HANCOCK COUNTY, Ind. - There is an effort underway in Hancock County to create a place where abused children can open up about their experiences without being retraumatized. The team behind the initiative now needs the public's support to secure a grant for a child advocacy center.
Currently, children involved in abuse or neglect cases in Hancock County must go to law enforcement headquarters for interviews. Sometimes, they are required to speak to multiple people about the most painful parts of their lives.
"These are very difficult interviews to begin with," said Jeff Rasche, Greenfield Police Chief. "Trying to keep a child’s attention, getting them to be comfortable with a stranger adult talking to them."
At the Greenfield police station, there is a corner area reserved for victim interviews. However, children are not always comfortable in a law enforcement environment.
"We have to put ourselves in a position to understand what a child has been through," Rasche said.
In the past year, the Greenfield Police Department has investigated 67 cases of crimes against children. Rasche said they want to improve the process used to interview these child victims.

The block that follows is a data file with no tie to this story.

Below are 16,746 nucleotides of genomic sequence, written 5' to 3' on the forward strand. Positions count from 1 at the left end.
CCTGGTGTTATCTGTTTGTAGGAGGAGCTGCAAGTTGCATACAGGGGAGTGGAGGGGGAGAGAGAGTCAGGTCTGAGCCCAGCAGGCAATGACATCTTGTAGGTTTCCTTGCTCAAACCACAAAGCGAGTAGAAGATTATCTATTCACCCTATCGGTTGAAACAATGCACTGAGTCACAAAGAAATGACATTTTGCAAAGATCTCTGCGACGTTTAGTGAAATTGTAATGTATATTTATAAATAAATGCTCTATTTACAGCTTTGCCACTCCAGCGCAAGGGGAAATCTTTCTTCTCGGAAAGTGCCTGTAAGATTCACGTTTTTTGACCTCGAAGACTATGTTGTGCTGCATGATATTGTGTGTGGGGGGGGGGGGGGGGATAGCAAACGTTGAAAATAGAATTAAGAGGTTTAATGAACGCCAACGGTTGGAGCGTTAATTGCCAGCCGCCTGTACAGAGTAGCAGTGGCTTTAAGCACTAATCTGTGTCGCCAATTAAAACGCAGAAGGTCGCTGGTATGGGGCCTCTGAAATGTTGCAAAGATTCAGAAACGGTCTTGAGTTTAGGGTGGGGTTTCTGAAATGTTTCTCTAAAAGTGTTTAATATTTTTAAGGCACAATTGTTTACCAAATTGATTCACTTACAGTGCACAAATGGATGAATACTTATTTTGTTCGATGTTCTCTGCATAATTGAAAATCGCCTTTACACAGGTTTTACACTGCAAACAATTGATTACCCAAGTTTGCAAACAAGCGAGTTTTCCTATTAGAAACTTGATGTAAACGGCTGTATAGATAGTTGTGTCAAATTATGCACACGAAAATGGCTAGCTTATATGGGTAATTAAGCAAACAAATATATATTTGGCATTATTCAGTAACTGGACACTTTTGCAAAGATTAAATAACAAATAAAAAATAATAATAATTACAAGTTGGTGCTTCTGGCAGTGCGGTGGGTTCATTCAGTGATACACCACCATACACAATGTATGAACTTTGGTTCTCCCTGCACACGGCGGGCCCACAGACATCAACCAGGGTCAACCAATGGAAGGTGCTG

The Greenfield Police Department, Hancock County Sheriff's Department and the Hancock County Prosecutor's Office have teamed up to establish a location where kids can be interviewed while feeling safe.
"Those days are over where you sit down in interview room in sterile environment where the child is going to be scared to death," Rasche said. "So hopefully it will break down some barriers."
Members of the Hancock County team have visited the child advocacy center in Madison County to get a better idea of how the approach works.
"It is the place where we can do one interview that serves all the investigative needs for the agencies around the county who are going to investigate," said Denise Valdez, director of Kids Talk in Madison County.
The building feels more like a home, which includes a living room and a playroom. Detectives and other officials enter the building through a specific door to minimize children's interaction with authorities. An interview room is equipped with cameras and a microphone. The key people in child welfare investigations are able to watch the interview from a separate conference room. This eliminates the need for the child to be interviewed over and over again by different agencies.
Rasche says the goal is to create a similar experience in Hancock County. The project is in the running for a $25,000 grant through an online voting contest. The top 40 projects will receive funding. As of Monday afternoon, the Hancock County Child Advocacy Center is at number 48.
"This means so much to our community," Rasche said. "The grant is going to have to come through to get this off the ground."
To vote for the project, click here. Search for Indiana in the state tab. Voting closes on Friday.